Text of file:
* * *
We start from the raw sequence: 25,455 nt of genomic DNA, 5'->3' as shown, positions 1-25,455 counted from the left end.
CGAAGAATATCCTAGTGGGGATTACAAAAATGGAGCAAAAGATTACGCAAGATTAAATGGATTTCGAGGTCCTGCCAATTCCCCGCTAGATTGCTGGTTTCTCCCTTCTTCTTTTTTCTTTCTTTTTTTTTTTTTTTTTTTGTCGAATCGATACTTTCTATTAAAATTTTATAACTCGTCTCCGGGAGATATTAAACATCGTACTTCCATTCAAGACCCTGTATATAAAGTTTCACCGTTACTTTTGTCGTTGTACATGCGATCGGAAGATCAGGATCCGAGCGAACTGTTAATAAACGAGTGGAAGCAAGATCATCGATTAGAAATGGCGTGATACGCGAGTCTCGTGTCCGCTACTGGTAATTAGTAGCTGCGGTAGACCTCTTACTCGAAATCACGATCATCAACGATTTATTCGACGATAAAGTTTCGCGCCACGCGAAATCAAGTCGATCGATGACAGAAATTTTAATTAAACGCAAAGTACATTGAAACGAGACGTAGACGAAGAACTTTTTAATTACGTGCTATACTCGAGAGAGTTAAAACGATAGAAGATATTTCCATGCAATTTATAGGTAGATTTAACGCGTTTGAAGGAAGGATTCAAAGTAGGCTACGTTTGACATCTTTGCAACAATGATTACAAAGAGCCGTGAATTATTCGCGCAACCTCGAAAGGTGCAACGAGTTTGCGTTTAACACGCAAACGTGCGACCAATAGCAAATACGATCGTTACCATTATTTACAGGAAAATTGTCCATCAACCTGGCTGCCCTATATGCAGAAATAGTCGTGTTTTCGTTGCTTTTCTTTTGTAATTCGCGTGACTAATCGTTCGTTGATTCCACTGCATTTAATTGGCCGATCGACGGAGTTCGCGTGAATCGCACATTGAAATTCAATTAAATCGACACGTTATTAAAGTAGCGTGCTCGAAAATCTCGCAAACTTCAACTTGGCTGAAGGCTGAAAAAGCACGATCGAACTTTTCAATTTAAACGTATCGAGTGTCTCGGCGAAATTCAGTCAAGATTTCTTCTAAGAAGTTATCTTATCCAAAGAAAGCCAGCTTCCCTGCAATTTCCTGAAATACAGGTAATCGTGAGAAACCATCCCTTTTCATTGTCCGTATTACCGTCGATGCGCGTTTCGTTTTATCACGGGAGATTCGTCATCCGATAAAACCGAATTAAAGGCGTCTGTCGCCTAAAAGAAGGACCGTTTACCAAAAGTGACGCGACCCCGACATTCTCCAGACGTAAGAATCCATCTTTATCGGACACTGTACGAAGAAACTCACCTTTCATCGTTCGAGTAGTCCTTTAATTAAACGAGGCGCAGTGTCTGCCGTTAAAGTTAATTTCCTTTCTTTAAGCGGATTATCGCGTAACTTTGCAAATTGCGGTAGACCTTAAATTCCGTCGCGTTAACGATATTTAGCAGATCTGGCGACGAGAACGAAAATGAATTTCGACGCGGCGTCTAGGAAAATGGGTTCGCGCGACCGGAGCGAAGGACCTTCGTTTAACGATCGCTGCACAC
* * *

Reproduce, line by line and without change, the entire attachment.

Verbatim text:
We start from the raw sequence: 25,455 nt of genomic DNA, 5'->3' as shown, positions 1-25,455 counted from the left end.
CGAAGAATATCCTAGTGGGGATTACAAAAATGGAGCAAAAGATTACGCAAGATTAAATGGATTTCGAGGTCCTGCCAATTCCCCGCTAGATTGCTGGTTTCTCCCTTCTTCTTTTTTCTTTCTTTTTTTTTTTTTTTTTTTGTCGAATCGATACTTTCTATTAAAATTTTATAACTCGTCTCCGGGAGATATTAAACATCGTACTTCCATTCAAGACCCTGTATATAAAGTTTCACCGTTACTTTTGTCGTTGTACATGCGATCGGAAGATCAGGATCCGAGCGAACTGTTAATAAACGAGTGGAAGCAAGATCATCGATTAGAAATGGCGTGATACGCGAGTCTCGTGTCCGCTACTGGTAATTAGTAGCTGCGGTAGACCTCTTACTCGAAATCACGATCATCAACGATTTATTCGACGATAAAGTTTCGCGCCACGCGAAATCAAGTCGATCGATGACAGAAATTTTAATTAAACGCAAAGTACATTGAAACGAGACGTAGACGAAGAACTTTTTAATTACGTGCTATACTCGAGAGAGTTAAAACGATAGAAGATATTTCCATGCAATTTATAGGTAGATTTAACGCGTTTGAAGGAAGGATTCAAAGTAGGCTACGTTTGACATCTTTGCAACAATGATTACAAAGAGCCGTGAATTATTCGCGCAACCTCGAAAGGTGCAACGAGTTTGCGTTTAACACGCAAACGTGCGACCAATAGCAAATACGATCGTTACCATTATTTACAGGAAAATTGTCCATCAACCTGGCTGCCCTATATGCAGAAATAGTCGTGTTTTCGTTGCTTTTCTTTTGTAATTCGCGTGACTAATCGTTCGTTGATTCCACTGCATTTAATTGGCCGATCGACGGAGTTCGCGTGAATCGCACATTGAAATTCAATTAAATCGACACGTTATTAAAGTAGCGTGCTCGAAAATCTCGCAAACTTCAACTTGGCTGAAGGCTGAAAAAGCACGATCGAACTTTTCAATTTAAACGTATCGAGTGTCTCGGCGAAATTCAGTCAAGATTTCTTCTAAGAAGTTATCTTATCCAAAGAAAGCCAGCTTCCCTGCAATTTCCTGAAATACAGGTAATCGTGAGAAACCATCCCTTTTCATTGTCCGTATTACCGTCGATGCGCGTTTCGTTTTATCACGGGAGATTCGTCATCCGATAAAACCGAATTAAAGGCGTCTGTCGCCTAAAAGAAGGACCGTTTACCAAAAGTGACGCGACCCCGACATTCTCCAGACGTAAGAATCCATCTTTATCGGACACTGTACGAAGAAACTCACCTTTCATCGTTCGAGTAGTCCTTTAATTAAACGAGGCGCAGTGTCTGCCGTTAAAGTTAATTTCCTTTCTTTAAGCGGATTATCGCGTAACTTTGCAAATTGCGGTAGACCTTAAATTCCGTCGCGTTAACGATATTTAGCAGATCTGGCGACGAGAACGAAAATGAATTTCGACGCGGCGTCTAGGAAAATGGGTTCGCGCGACCGGAGCGAAGGACCTTCGTTTAACGATCGCTGCACAC